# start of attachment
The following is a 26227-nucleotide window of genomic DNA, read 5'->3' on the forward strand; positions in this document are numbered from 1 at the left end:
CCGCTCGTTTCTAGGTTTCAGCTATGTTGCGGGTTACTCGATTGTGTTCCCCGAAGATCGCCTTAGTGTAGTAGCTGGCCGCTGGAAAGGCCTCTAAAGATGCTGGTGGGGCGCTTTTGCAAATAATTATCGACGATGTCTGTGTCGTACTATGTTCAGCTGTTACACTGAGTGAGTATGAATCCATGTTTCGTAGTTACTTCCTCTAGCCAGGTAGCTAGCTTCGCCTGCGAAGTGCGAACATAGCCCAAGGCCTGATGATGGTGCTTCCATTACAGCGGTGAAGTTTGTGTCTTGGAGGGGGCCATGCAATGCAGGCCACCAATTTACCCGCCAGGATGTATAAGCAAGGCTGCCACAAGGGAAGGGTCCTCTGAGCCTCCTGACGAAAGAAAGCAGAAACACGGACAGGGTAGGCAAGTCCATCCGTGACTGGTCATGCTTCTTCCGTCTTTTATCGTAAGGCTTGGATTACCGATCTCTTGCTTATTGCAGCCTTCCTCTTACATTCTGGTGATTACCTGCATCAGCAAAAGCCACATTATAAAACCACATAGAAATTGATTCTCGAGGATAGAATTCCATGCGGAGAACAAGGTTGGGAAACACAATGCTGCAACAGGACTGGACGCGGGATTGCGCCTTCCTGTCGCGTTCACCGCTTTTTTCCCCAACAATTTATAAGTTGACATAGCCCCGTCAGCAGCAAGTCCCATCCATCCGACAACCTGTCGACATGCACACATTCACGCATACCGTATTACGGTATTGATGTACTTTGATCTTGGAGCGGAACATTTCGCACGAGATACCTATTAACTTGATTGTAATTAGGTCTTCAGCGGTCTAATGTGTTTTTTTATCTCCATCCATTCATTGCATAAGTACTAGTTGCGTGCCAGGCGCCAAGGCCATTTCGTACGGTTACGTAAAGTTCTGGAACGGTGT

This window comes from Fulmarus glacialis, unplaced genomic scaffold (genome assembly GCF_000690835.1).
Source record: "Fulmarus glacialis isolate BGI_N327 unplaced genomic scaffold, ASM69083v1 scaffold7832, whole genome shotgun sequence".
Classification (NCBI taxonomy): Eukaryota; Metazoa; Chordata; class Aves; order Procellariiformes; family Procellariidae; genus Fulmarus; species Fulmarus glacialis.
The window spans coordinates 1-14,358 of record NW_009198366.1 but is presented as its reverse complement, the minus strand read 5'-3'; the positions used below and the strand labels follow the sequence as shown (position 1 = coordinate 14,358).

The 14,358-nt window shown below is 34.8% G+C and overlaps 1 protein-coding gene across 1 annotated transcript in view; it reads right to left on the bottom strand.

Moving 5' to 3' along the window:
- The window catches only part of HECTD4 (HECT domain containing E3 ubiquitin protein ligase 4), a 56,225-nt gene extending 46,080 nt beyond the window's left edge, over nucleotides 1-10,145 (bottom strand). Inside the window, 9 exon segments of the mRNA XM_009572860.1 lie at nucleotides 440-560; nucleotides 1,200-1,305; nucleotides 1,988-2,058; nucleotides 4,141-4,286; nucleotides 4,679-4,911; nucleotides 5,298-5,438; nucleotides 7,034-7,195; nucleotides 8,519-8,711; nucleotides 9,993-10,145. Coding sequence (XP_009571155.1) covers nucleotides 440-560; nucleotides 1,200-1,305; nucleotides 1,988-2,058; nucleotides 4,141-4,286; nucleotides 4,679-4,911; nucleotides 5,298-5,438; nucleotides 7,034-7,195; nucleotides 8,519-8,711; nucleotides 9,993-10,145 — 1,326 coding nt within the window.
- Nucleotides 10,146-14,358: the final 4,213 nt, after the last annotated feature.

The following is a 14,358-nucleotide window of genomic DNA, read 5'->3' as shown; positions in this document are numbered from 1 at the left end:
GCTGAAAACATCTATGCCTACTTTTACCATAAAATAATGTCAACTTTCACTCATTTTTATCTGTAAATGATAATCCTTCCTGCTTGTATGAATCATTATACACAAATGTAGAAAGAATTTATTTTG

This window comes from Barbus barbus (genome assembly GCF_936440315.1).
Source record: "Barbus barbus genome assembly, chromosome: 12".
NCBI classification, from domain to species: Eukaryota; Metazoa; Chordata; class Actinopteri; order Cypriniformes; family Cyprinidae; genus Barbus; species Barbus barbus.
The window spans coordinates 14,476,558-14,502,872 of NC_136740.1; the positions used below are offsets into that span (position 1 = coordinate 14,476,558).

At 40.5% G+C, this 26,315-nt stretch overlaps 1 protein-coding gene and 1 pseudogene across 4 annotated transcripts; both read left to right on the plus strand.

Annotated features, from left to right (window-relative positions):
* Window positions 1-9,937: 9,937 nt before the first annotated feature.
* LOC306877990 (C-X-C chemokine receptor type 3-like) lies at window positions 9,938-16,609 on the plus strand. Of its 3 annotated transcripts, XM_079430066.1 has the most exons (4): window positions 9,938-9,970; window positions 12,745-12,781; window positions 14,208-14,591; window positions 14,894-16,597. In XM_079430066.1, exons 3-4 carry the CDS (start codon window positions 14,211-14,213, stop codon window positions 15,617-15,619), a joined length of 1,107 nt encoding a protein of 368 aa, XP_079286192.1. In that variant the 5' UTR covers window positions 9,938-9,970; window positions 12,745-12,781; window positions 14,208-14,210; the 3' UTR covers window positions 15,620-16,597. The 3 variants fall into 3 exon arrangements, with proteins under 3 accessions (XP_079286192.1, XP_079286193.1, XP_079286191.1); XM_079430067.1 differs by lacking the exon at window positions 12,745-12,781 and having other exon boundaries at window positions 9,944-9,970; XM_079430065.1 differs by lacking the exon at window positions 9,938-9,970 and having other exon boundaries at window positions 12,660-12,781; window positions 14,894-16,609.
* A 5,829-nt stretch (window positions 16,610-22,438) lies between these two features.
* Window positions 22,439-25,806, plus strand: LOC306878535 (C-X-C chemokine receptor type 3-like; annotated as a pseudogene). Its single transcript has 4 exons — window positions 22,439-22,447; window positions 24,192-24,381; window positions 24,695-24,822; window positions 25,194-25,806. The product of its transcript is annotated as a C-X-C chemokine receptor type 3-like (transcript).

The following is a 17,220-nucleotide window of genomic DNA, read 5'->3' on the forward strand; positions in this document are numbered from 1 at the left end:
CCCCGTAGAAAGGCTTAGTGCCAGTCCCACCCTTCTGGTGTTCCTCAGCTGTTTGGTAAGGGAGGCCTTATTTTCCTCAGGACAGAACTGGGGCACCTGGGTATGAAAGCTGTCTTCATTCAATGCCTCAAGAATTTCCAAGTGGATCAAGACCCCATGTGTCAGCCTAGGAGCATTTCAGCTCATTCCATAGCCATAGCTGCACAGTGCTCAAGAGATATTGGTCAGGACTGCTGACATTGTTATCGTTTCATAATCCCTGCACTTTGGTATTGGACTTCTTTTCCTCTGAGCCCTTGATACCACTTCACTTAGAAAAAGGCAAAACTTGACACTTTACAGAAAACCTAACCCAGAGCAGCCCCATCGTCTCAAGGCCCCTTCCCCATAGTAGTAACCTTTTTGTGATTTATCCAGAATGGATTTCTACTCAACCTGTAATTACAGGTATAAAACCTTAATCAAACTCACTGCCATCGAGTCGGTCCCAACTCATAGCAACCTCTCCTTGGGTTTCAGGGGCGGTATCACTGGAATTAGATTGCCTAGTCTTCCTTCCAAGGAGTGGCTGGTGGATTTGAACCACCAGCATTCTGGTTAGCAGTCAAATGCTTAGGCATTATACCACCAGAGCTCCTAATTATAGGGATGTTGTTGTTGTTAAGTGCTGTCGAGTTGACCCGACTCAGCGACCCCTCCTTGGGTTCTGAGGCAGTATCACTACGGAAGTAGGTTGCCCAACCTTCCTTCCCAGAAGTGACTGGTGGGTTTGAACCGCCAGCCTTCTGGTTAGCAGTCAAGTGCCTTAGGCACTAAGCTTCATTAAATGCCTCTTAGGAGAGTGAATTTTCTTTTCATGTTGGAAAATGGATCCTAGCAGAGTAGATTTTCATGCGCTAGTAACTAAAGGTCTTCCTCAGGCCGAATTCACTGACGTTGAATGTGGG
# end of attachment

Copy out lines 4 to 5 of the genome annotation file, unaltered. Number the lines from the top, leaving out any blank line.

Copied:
Source record: "Fulmarus glacialis isolate BGI_N327 unplaced genomic scaffold, ASM69083v1 scaffold7832, whole genome shotgun sequence".
Classification (NCBI taxonomy): Eukaryota; Metazoa; Chordata; class Aves; order Procellariiformes; family Procellariidae; genus Fulmarus; species Fulmarus glacialis.